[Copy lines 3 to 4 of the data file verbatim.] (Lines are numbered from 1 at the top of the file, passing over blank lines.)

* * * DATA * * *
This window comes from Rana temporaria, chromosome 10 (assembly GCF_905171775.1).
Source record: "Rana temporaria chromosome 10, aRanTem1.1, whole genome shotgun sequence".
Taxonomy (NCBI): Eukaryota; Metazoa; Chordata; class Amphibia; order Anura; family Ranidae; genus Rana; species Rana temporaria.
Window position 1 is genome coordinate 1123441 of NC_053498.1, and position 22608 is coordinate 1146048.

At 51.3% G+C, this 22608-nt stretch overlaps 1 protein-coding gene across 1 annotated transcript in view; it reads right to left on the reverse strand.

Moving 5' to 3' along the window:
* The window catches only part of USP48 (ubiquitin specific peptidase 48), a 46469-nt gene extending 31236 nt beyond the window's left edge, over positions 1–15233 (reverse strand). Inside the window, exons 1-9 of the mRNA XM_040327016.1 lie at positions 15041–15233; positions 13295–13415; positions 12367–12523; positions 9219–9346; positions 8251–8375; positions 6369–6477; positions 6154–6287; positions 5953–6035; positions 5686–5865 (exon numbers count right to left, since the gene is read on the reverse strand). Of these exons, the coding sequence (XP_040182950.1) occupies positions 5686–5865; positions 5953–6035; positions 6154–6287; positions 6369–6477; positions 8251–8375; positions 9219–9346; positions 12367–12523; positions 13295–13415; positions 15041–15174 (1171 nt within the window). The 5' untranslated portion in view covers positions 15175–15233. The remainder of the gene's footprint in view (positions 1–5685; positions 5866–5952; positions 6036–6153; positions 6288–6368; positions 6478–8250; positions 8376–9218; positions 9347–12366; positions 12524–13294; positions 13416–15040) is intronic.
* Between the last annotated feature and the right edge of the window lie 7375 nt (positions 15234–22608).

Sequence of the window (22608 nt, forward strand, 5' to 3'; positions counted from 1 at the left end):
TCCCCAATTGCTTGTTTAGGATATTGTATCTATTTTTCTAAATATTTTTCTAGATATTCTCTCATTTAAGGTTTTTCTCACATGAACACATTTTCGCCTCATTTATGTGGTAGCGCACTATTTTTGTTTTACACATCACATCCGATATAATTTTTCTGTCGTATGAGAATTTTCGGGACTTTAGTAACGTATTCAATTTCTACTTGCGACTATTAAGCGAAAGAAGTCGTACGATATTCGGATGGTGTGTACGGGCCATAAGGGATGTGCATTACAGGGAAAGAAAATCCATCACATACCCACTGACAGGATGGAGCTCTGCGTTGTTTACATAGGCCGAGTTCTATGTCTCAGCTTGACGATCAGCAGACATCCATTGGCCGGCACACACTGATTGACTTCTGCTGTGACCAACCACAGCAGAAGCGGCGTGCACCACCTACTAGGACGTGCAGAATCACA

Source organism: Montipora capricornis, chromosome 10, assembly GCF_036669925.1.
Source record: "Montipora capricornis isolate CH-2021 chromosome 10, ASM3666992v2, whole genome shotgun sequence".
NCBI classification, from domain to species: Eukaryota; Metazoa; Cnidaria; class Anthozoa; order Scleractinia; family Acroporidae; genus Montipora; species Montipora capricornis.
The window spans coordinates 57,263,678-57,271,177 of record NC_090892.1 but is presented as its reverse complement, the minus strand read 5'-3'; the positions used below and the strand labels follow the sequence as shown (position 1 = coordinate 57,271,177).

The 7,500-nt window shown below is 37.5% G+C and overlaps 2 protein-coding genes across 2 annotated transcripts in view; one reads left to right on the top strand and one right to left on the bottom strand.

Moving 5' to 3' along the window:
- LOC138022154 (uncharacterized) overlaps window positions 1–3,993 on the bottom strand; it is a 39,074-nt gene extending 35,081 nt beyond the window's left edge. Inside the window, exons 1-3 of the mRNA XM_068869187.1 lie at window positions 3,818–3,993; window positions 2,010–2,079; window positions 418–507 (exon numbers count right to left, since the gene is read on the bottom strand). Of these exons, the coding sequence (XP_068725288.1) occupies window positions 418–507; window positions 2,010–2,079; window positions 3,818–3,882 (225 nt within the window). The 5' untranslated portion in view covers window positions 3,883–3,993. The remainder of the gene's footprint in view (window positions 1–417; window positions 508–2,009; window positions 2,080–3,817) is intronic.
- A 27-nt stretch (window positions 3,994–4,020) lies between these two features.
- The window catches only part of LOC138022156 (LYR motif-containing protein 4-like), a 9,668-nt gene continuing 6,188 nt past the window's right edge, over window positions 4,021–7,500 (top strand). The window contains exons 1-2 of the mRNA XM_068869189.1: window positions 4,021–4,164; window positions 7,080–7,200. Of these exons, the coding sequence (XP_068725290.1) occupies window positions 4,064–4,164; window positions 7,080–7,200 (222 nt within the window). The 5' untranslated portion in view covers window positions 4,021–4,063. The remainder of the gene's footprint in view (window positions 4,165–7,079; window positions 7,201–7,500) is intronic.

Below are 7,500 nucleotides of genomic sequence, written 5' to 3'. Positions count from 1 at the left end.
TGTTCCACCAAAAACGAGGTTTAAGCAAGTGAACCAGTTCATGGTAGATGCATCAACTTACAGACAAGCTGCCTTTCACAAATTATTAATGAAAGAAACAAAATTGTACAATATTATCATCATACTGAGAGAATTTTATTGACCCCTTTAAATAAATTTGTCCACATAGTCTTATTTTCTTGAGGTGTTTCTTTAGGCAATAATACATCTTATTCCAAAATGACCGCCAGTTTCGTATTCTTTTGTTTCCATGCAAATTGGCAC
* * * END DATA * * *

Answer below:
Taxonomy (NCBI): Eukaryota; Metazoa; Chordata; class Amphibia; order Anura; family Ranidae; genus Rana; species Rana temporaria.
Window position 1 is genome coordinate 1123441 of NC_053498.1, and position 22608 is coordinate 1146048.